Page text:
Owen Rolt, Head of Energy Transition, Reuters Events: I now have the pleasure of being joined by Assistant Secretary Francis Fannon for the Bureau of Energy Resources at the U.S. Department of State. Assistant Secretary Fannon oversees U.S. foreign policy in the critical intersection between energy and national security, and promotes U.S. interests to ensure energy resources are used to increase economic opportunity, stability and prosperity around the world. Assistant Secretary Fannon advises the Secretary of State on strategies to promote universal access to affordable and reliable energy resources, and to strengthen energy security through policies that advance diverse, transparent and secure global markets for all energy types.
Assistant Secretary, thank you for joining us today.
Assistant Secretary Frank Fannon: Thank you, I’m delighted to be with you.
Rolt: Let’s jump straight into it. As we know, the world is not only contending with COVID at the moment, but as we’ve been discussing today, also with energy transformations across different sectors. The EU, in particular, recently announced its European Green Deal and also must contend with greater diversification of energy supplies. So within this context, I’d be interested to know how you’re engaging with your European allies and partners?
Assistant Secretary Fannon: Yeah, thank you. It is a critical question. We do find ourselves in a strange moment of a variety of pressures that are accelerating trends that predated COVID. COVID, has affected the global economy, of course, but also in terms of energy investment, energy choice and selection. And what we found globally is investment in oil and gas and traditional fossil based energy, it has dropped some 30%. By contrast, renewables has increased year on year about 6% globally. This demonstrates that even in the face of economic uncertainty, that the march toward renewables and having cleaner forms of energy is sustaining. From my perspective, I see the calls for this energy transformation really is reflective of a bottoms up call based on societies around the world. I have a global remit, as you know, and I see it everywhere I go. It is this call by global publics to demand cleaner environments and cleaner forms of energy. So it’s there.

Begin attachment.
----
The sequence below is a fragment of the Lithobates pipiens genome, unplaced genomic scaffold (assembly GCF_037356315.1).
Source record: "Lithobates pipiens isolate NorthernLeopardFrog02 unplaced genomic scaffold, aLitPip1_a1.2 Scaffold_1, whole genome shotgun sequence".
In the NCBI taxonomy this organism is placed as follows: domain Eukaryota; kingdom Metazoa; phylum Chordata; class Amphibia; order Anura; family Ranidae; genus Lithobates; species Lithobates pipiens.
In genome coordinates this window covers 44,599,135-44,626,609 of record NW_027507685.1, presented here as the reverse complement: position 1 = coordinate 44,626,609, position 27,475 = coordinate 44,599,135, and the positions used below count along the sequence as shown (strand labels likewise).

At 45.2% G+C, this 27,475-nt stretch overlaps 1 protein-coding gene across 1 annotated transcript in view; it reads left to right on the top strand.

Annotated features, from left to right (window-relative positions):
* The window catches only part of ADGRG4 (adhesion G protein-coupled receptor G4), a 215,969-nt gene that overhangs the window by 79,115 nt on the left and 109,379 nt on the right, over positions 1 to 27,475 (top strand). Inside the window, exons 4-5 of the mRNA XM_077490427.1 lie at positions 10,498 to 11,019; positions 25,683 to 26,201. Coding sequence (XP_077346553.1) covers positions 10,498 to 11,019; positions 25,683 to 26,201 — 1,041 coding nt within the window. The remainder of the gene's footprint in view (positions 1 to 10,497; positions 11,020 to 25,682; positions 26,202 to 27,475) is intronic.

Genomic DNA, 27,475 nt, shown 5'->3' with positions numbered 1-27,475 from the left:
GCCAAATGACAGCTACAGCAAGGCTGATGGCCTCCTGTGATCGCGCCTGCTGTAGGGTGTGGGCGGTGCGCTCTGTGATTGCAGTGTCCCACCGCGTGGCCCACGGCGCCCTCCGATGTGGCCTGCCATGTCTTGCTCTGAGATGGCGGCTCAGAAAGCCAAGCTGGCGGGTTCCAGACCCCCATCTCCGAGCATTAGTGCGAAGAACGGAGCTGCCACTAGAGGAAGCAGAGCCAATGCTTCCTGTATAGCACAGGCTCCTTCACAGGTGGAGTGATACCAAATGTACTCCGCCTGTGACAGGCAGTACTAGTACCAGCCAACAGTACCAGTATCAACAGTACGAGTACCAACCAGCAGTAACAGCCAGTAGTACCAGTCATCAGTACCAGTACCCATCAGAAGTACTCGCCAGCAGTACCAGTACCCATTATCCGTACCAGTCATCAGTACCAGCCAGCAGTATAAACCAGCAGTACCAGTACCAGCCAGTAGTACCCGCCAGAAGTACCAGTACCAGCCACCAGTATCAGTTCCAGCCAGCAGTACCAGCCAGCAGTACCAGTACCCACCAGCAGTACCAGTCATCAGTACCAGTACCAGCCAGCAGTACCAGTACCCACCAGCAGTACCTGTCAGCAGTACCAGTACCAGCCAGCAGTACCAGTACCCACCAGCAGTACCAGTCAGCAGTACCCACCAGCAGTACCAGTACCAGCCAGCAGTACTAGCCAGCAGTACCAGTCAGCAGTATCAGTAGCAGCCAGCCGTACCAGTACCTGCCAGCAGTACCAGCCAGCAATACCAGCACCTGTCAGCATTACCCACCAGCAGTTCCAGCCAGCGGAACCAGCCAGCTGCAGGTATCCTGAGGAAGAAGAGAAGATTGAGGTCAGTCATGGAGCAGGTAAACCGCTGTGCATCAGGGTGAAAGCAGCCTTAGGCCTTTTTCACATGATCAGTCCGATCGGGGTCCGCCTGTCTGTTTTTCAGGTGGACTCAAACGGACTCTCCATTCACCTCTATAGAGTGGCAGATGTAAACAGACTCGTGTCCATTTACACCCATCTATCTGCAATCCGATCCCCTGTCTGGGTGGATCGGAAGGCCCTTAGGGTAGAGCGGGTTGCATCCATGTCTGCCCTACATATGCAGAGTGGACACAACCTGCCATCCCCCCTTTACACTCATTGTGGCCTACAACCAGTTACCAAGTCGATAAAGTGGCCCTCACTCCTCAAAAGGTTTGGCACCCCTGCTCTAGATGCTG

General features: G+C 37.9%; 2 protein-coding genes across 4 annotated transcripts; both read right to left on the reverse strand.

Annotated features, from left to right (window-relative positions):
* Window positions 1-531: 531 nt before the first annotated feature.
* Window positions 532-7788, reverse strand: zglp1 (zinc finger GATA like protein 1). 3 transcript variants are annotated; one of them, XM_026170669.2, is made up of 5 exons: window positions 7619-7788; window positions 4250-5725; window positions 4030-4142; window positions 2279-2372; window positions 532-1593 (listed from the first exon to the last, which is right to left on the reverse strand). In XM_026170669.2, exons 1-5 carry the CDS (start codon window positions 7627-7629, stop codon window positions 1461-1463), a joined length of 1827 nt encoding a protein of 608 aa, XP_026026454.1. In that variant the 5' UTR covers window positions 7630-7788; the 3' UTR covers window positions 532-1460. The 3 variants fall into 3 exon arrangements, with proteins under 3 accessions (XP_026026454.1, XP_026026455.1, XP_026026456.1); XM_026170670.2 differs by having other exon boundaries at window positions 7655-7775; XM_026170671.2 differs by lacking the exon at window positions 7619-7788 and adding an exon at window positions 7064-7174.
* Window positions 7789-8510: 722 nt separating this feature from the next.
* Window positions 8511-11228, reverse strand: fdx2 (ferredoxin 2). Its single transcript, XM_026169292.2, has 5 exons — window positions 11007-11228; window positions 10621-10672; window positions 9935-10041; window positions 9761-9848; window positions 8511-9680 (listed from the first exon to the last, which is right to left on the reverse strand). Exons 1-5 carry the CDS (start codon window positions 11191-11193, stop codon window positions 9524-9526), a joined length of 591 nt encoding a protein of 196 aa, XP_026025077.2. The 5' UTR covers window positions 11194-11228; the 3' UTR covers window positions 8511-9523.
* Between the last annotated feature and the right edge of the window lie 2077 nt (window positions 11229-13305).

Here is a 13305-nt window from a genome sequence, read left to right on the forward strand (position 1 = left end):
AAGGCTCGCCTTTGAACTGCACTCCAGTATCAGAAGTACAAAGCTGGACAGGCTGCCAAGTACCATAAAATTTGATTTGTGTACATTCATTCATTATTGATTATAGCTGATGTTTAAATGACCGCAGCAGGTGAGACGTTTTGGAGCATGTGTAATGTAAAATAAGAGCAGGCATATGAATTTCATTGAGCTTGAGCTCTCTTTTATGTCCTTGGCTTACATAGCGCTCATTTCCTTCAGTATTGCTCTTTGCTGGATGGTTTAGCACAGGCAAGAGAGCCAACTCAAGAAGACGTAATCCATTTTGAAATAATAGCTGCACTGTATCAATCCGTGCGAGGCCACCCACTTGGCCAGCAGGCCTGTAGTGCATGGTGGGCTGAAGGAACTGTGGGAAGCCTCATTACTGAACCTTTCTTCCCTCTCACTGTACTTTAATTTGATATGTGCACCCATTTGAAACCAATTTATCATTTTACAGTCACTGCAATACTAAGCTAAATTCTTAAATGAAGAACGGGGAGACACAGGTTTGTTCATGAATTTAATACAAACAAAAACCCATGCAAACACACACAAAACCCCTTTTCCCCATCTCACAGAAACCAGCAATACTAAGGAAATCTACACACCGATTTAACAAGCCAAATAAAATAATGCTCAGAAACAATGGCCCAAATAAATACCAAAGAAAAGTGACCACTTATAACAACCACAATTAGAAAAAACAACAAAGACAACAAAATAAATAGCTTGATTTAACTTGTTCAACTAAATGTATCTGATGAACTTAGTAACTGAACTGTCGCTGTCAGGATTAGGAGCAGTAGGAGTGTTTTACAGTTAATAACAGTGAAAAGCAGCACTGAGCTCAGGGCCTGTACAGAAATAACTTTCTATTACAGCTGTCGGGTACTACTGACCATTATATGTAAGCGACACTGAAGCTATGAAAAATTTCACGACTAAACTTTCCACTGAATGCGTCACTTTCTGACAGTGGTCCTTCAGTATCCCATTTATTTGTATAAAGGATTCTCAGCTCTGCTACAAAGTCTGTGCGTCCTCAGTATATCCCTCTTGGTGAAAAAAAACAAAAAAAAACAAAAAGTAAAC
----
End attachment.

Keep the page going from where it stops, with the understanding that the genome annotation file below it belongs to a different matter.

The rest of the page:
With respect to Europe, it was already in the midst of this transformation, but it’s continuing onward. But of course, Europe is not monolithic. It has a variety of different approaches based on preferences of respective populations. But we engage through multiple fora both bilaterally and multilaterally. And with countries all around the world. You mentioned the EU in particular with the Green Deal. Now more than about 30% or close to a third of the COVID stimulus for Europe is a part of the Green Deal by other means to again, accelerate the trend that predated COVID to help restructure the way in which you get energy.
I think it’s critically important to advance the ongoing bilateral and long standing relationship with respect to the United States and Europe for energy diversification. Because with diversification, one gets greater energy resilience and greater energy security. I have spent a considerable amount of time most recently in travels to Greece with the Secretary of State and then I went on to the Balkans. And what we see is this grouping of pressures, both in terms of the energy transition and desire for incorporation of cleaner forms of energy. Some of that is relative to government policy and to be compliant with EU rules. But also, as I said, it’s part of each state one and do that. And then the other part is to have a more resilient energy system and no longer be reliant on the historic incumbent provider, particularly in Eastern Europe, which is Russia.